Stressing about grades is a normal experience for school-aged children. After all, children learn early on that it is important to get good grades in school. Furthermore, they may face pressure to excel at standardized tests and prepare to get into the right future schools.
Although education is important, excessive stress about grades can be unhealthy. As a parent, you want to encourage your child to get good grades. However, you also want to teach them a healthy balance. You don’t want them to get sick from the stress.
As mentioned, stressing about grades is common. However, children can go overboard and develop anxiety. It is helpful for you to know if you’re dealing with anxiety or regular stress.
Here are some signs of anxiety in children:
For example, it’s normal for a child to worry about an upcoming test. However, if the child can’t sleep all night, feels that they failed if they missed one answer, or acts out instead of studying then their anxiety is too high.
Luckily, there are many things that you as a parent can do to help reduce anxiety for children. Moreover, you can specifically help them when they’re stressing about grades.
Here are seven things to try:
Of course, you want your child to get good grades. However, if you’re focused on it, then how will your child stop stressing about grades? Take the focus off of their grades for a while. Emphasize the pure joy of learning.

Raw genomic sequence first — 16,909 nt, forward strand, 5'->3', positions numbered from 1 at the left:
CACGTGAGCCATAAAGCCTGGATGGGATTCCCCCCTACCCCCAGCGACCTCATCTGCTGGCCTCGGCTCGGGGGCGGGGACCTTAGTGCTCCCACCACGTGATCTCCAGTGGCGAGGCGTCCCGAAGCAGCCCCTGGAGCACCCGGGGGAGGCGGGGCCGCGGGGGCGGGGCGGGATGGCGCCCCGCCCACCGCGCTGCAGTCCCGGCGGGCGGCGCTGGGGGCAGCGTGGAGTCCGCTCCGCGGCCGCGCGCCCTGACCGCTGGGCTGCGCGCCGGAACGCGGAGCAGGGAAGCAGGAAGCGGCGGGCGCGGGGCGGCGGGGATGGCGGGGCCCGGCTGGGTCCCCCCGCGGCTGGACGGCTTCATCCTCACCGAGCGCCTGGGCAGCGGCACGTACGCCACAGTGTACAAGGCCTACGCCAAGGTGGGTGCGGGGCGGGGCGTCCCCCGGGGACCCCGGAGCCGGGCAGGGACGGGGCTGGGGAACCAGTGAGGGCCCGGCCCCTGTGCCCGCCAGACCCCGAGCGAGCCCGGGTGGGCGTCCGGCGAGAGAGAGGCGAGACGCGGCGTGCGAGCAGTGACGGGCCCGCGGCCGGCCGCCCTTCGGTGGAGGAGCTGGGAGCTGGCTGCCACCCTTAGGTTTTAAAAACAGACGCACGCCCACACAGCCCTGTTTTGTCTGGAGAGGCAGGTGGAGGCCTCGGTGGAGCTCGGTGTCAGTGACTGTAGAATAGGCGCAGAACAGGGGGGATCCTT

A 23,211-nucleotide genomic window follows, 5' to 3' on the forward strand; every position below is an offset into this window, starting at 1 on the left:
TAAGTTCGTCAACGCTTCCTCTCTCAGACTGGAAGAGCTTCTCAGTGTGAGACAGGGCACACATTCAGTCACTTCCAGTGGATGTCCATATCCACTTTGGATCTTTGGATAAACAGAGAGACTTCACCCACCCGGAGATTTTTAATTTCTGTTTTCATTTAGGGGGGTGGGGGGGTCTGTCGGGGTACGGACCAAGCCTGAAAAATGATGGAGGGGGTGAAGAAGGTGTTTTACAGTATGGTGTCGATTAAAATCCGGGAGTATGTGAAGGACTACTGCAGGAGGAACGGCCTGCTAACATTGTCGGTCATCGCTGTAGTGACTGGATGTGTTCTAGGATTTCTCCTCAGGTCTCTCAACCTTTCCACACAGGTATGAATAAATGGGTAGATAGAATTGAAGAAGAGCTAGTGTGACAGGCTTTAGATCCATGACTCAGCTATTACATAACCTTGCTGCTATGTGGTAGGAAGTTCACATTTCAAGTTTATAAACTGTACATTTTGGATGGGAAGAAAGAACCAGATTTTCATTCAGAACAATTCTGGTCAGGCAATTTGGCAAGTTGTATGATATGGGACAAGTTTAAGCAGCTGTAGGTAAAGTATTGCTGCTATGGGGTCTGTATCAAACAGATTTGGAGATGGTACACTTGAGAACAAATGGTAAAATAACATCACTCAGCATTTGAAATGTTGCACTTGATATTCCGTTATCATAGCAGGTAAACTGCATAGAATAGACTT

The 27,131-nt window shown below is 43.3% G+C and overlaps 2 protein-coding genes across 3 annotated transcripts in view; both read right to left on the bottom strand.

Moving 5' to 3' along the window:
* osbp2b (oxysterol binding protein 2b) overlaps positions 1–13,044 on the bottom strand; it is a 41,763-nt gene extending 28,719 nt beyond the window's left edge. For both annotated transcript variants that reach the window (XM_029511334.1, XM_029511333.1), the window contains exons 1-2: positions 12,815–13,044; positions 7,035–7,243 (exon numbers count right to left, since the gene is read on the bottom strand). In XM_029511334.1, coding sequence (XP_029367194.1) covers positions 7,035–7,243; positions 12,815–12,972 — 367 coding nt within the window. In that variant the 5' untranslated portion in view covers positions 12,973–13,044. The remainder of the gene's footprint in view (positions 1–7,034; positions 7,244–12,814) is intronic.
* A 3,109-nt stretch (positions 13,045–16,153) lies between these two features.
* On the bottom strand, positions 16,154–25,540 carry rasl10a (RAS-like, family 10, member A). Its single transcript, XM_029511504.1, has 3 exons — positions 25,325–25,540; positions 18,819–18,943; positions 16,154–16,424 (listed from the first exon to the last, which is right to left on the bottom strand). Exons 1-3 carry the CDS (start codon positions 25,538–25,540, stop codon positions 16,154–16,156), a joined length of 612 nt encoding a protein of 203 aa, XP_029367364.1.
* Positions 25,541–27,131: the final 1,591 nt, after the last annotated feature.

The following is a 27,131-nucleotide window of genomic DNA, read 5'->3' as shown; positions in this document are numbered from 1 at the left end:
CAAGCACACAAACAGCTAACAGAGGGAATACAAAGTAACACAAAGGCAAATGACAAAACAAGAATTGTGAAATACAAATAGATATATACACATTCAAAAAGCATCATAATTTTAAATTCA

Taking slow, deep breaths helps ease anxiety. Teach your child how to do this. Practice with them. Show them that they can self-soothe in this way. This is something that helps during any time of stress, so it is useful whether or not your child has anxiety.
The more routine in a child’s day, the less room that there is for anxiety. Create a study routine that is time-limited. Include soothing breaks and positive before-and-after activities.
Find and share examples of people who succeed despite challenges. In particular, look for stories about people who did well in their lives despite challenges in school. There are many examples of famous people who failed or dropped out and still had great lives.
Help your child find different hobbies, activities, and interests to pursue. This is a distraction from school. Plus, if a child does well in one area, then they might feel less pressure in another.
On one hand, scheduling hobbies and having a routine are both important. On the other hand, kids also need unstructured downtime. Allow kids to choose from several quiet activities to recharge their batteries each day.
Set aside fifteen minutes each day to talk one-on-one with your child. Let them do the talking. Just listen and be supportive. Over time, this will help your child open up about bigger issues. Then, when stressing about grades gets too overwhelming, they will be able to come to you.
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